The Italian government is related to higher education. The Ministry annually allocates annually ordinary funding to state universities and legally recognized non-state universities. Resources are attributed based on different parameters: one is the number of students (the university calculate a standard cost per student); other important parameters are the results of teaching and research (and in the near future of third mission activities); resources are also attributed if there is the need to safeguard particularly critical situations. Students pay tuition fees in public and private universities (in the latter fees are usually higher), but students can be offered scholarships that cover totally or partially the costs of university fees, based both on merit, or on income. Regional governments can offer additional resources to support students.
The Italian government does not influence the curriculum. Law n. 240/2010 has introduced the Higher Education Quality Assurance system (AVA) to adhere to Standards and Guidelines for Quality Assurance in the European Higher Education Area (ESG). ANVUR (Italian National Agency for the Evaluation of Universities and Research Institutes) besides checking the quality of the Service offered by the Italian University and the use of public resources, is in charge of accreditation of new Universities and programs Periodic accreditation of Universities and their programs.
There is not much difference between public and private universities. Like in many other countries, universities are submitted to the same higher education law concerning funding, recruitment accreditation procedures. There are small variations concerning salaries and fees.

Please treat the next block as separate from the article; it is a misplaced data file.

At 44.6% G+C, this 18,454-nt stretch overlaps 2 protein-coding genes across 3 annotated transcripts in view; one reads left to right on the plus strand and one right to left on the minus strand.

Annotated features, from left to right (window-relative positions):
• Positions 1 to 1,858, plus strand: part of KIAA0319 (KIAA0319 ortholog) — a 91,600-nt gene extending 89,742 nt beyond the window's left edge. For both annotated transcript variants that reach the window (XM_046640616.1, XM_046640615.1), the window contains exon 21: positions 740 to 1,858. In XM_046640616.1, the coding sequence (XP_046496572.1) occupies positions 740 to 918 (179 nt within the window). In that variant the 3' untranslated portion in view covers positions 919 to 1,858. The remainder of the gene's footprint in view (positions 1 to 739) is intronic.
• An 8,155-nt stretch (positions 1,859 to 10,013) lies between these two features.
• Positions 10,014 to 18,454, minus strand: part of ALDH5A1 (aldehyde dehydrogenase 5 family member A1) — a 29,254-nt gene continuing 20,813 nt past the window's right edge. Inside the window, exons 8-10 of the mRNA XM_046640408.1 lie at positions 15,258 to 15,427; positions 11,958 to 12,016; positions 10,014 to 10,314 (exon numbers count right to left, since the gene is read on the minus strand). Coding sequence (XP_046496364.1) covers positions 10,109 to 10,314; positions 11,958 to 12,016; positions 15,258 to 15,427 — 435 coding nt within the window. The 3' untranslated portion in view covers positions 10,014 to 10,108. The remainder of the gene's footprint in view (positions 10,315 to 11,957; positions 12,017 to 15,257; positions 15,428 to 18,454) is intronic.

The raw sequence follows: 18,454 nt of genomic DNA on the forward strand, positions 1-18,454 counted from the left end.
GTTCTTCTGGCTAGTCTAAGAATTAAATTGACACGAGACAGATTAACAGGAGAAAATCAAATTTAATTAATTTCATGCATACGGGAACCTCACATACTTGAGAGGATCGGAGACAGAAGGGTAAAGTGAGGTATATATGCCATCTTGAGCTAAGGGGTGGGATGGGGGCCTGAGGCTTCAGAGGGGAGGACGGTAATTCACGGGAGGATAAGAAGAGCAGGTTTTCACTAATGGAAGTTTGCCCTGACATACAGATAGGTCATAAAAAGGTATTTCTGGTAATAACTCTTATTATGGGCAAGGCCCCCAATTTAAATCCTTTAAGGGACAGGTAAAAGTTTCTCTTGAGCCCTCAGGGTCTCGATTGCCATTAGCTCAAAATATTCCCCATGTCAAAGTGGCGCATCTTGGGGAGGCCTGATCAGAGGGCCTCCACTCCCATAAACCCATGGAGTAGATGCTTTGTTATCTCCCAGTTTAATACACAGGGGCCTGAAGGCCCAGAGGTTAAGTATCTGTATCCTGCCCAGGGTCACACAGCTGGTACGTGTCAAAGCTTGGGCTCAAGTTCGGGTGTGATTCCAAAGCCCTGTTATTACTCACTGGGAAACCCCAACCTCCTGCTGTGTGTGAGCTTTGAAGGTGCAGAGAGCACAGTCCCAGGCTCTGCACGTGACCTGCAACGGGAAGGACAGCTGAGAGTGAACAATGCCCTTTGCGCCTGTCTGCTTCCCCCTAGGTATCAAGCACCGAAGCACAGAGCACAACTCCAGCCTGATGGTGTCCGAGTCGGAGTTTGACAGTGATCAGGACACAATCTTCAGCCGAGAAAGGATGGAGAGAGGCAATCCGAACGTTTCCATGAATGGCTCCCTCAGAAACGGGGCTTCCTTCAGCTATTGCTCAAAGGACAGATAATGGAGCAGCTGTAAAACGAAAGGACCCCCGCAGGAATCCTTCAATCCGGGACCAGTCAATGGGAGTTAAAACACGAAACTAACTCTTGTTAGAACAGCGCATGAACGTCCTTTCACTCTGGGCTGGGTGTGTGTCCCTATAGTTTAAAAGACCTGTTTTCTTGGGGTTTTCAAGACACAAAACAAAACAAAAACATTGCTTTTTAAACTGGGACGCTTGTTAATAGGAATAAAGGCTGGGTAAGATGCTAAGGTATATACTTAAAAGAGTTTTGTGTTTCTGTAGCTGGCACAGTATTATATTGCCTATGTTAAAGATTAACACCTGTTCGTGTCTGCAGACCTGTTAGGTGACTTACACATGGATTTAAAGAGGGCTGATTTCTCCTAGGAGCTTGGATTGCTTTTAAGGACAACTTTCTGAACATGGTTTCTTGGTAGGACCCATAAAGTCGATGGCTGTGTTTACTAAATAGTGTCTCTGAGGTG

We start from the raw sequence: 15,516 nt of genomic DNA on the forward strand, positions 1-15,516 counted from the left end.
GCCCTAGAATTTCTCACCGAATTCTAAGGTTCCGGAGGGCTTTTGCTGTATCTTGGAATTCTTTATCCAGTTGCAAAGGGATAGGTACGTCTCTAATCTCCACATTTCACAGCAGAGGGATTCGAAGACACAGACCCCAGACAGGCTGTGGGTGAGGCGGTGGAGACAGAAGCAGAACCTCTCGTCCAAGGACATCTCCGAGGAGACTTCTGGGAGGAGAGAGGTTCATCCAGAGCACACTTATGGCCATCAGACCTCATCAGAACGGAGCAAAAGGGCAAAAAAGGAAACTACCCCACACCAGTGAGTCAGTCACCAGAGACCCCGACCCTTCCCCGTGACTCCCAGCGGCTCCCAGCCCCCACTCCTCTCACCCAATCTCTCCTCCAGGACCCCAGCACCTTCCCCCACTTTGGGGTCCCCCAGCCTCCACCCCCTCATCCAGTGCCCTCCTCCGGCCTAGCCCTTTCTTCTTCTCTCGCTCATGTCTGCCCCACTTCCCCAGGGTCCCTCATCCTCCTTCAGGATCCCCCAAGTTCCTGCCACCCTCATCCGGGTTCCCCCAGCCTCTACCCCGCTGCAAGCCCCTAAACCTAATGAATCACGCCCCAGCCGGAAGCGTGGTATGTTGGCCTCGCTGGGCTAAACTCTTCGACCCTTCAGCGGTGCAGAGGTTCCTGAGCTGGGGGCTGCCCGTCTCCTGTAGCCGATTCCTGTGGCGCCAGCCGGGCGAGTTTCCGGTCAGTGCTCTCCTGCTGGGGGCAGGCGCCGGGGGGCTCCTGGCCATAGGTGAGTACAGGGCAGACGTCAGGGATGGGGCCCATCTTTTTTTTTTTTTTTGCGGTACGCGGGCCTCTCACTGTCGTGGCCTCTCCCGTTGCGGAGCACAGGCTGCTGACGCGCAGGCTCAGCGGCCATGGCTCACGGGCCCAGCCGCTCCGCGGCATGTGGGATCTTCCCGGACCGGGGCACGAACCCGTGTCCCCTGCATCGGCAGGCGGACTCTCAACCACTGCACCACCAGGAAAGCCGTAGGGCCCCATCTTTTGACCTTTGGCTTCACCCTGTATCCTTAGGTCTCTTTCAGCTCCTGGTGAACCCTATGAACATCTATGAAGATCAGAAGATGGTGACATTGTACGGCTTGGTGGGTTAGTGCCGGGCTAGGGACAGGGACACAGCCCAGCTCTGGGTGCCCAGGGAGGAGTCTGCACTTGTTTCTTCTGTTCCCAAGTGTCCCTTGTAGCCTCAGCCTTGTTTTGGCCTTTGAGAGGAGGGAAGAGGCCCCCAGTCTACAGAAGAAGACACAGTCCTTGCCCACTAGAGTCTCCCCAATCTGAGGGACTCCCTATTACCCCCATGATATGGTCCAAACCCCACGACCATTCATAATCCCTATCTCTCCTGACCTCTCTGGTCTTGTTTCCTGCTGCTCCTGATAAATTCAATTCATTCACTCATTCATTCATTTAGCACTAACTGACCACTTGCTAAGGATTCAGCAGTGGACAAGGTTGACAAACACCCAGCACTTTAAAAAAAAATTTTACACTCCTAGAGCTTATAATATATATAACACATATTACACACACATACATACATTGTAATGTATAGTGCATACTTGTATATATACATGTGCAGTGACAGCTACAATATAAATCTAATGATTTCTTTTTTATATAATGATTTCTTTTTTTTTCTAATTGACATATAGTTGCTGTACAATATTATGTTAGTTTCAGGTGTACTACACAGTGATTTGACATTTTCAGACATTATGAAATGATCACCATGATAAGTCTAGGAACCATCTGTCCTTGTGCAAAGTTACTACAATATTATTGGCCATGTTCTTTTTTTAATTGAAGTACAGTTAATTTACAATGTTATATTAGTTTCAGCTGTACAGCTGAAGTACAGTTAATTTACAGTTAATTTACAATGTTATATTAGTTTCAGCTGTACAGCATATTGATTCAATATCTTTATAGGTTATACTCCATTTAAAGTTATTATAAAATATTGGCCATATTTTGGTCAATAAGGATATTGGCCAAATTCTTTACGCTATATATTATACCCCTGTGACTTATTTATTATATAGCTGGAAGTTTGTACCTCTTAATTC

Italian educational tradition concerns the selection of students that depends on Faculties/ Departments that may establish specific entrance and establish a maximum number of students per year also to facilitate access to the job market in accordance with specific stakeholders. There are many differences, also based on profession/disciplines. Number of students per year is fixed at the national level for medical doctors, while for other professions each university decide on its own, how and how many students to admit (baseline, however, is having obtained a high school degree, so-called diploma, that has the same legal value irrespectively of the specific educational track. Also, students in vocational tracks can get a diploma that grants access to the university). Italian educational tradition has internships as “always” mandatory in Medicine, Psychology, and Education.
Many courses introduced Laboratories to offer more “practical” or group-based learning”. However, it would be difficult to say that in the Italian University there is a tradition of problem-based learning. And the Italian university still faces the challenge of improving the quality and relevance of skills acquired in tertiary education.
Italian education is rooted in civil society in some way. During the accreditation process, and when proposing new degrees (both at the Master and Bachelor level), University must consult relevant stakeholders to make sure that the professional profile that they are preparing fits the labour market or community needs. Recently with the emphasis on the third mission, many universities are trying to establish/reinforce their relationships with civil society. Moreover, in principle, the University is open and inclusive. Support is offered to students with special needs, and there is an effort to offer equal opportunities to any students (i.e., transgender students who have not gone through surgery can ask the University to recognize their “alias” identity which is valid within the University and in all procedures concerning the student). But for students from a very disadvantaged background, including those with a migrant background, attending university is still a challenge.
Cinzia Albanesi (Associate professor, Ph.D., Department of Psychology, Alma Mater Studiorum, University of Bologna)